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News & Updates


Pathologic Complete Response As a Potential Surrogate for the Clinical Outcome in Patients With Breast Cancer After Neoadjuvant Therapy: A Meta-Regression of 29 Randomized Prospective Studies [REVIEW ARTICLES]


To assess the role of pathologic complete response (pCR) after neoadjuvant therapy as surrogate end point of disease-free survival (DFS) and overall survival (OS) in patients with breast cancer, we performed a trial-based meta-regression of randomized studies comparing different neoadjuvant systemic treatments.


The systematic literature search included electronic databases and proceedings of oncologic meetings. Endocrine therapy trials were excluded. Treatment effects on DFS and OS were expressed as hazard ratios (HRs), and treatment effects on pCR were expressed as odds ratios (ORs). A weighted regression analysis was performed on log-transformed treatment effect estimates to test the association between treatment effects on the surrogate outcome and treatment effects on the clinical outcome.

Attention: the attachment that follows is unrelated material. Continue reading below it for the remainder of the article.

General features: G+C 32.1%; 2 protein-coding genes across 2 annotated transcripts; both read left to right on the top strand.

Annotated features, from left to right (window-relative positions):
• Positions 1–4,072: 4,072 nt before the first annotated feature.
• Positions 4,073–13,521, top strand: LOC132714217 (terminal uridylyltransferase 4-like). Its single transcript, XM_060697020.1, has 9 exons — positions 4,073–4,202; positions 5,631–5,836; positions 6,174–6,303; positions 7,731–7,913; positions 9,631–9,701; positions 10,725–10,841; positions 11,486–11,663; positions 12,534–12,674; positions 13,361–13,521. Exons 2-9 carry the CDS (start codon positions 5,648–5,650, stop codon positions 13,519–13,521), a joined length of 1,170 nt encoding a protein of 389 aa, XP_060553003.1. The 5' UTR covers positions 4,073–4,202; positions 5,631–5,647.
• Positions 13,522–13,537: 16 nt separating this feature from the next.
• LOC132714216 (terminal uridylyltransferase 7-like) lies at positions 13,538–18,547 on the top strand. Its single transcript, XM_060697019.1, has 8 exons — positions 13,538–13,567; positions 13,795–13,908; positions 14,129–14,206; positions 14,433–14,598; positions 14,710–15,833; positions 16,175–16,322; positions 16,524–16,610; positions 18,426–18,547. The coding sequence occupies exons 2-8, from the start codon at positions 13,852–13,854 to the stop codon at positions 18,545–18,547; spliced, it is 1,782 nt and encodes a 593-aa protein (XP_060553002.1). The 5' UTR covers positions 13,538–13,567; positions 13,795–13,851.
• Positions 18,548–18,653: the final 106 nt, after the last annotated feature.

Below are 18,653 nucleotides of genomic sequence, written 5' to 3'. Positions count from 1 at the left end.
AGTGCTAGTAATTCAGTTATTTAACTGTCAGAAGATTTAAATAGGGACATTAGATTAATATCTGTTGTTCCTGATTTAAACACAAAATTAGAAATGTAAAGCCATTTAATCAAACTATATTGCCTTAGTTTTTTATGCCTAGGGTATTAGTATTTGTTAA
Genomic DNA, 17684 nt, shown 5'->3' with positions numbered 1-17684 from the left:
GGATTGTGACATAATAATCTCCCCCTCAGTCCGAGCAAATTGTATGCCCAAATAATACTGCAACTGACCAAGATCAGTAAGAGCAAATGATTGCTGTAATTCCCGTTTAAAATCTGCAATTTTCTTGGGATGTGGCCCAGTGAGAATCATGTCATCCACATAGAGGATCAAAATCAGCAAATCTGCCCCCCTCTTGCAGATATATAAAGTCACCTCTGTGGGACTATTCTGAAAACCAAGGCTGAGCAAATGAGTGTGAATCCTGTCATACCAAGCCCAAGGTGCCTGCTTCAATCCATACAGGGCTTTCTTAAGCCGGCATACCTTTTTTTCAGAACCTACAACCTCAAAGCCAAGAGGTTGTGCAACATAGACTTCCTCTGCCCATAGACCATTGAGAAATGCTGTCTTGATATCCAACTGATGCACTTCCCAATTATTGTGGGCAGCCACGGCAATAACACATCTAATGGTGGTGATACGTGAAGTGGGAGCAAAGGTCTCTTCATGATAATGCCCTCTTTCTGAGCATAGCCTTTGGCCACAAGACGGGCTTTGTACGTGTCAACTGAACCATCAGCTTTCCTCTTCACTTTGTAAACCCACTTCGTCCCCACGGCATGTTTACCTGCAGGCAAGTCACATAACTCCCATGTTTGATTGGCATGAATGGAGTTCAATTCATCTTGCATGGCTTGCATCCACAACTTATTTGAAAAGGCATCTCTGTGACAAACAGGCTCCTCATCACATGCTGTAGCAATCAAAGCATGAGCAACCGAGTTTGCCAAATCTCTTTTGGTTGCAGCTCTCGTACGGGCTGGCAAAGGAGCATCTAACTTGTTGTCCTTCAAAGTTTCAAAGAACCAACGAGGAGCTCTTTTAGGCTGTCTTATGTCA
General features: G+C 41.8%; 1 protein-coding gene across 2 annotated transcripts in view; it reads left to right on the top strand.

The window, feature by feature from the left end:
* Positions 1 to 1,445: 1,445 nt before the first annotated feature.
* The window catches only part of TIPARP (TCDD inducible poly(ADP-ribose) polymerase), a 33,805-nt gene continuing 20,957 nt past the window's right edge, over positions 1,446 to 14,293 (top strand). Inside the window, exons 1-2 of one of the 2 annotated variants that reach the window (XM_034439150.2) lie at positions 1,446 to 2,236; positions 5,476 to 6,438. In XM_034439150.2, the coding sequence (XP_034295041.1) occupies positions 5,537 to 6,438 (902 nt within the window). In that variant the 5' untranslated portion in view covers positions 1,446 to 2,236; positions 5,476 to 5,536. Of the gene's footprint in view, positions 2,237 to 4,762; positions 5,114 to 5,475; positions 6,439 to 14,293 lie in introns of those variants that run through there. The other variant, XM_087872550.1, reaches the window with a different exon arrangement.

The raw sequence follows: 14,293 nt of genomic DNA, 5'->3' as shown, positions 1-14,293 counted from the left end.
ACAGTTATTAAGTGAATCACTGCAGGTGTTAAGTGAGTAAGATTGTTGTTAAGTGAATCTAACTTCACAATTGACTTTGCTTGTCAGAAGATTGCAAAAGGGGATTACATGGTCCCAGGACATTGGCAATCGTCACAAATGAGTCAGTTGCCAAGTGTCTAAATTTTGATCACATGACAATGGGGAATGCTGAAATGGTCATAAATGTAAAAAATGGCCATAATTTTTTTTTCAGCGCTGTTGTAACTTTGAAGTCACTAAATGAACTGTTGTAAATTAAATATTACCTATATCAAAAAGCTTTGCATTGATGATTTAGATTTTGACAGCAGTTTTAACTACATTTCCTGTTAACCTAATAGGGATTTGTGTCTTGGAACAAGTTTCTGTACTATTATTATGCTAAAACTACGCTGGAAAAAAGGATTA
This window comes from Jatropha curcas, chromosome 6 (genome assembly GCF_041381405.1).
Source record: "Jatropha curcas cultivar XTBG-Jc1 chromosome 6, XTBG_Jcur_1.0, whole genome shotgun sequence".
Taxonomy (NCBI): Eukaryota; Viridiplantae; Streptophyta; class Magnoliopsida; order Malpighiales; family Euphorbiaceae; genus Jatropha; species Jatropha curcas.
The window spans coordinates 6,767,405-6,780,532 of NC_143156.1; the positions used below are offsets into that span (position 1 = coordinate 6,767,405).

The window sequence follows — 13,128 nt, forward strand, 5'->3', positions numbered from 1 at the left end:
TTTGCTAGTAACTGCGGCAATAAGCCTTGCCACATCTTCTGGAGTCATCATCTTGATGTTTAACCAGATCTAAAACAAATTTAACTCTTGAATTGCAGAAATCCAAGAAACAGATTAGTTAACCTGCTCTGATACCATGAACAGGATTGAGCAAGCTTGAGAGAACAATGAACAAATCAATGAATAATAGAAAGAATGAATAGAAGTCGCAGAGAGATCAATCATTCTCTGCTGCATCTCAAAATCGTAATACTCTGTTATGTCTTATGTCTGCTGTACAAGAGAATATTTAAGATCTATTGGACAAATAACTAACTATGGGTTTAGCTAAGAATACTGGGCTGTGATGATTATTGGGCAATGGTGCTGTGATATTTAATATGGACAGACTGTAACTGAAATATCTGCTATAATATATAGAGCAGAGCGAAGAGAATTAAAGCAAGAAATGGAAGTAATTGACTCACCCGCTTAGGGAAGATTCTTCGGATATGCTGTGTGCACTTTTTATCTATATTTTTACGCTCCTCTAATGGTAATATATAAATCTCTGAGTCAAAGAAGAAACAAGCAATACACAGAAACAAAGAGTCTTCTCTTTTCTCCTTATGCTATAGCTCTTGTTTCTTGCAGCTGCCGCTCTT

Twenty-nine trials, 59 arms, and 30 comparisons, for a total of 14,641 patients, were included in the analysis. Using the complete set of data, the regression of either the log(HR) for DFS or the log(HR) for OS on the log(OR) for pCR demonstrated only weak associations (R2 = 0.08; 95% CI, 0 to 0.47; and R2 = 0.09; 95% CI, 0.01 to 0.41, respectively). Better associations were found in an exploratory analysis assessing a subset of trials comparing intensified/dose-dense chemotherapy versus standard-dose regimens (DFS: R2 = 0.79; 95% CI, 0.26 to 0.95; P = .003; and OS: R2 = 0.57; 95% CI, 0.19 to 0.93; P = .03).


This meta-regression analysis of 29 heterogeneous neoadjuvant trials does not support the use of pCR as a surrogate end point for DFS and OS in patients with breast cancer. However, pCR may potentially meet the criteria of surrogacy with specific systemic therapies.

November 26, 2014
Pharmacokinetic and Pharmacodynamic Properties of Calaspargase Pegol Escherichia coli L-Asparaginase in the Treatment of Patients With Acute Lymphoblastic Leukemia: Results From Children's Oncology Group Study AALL07P4 [Pediatric Oncology]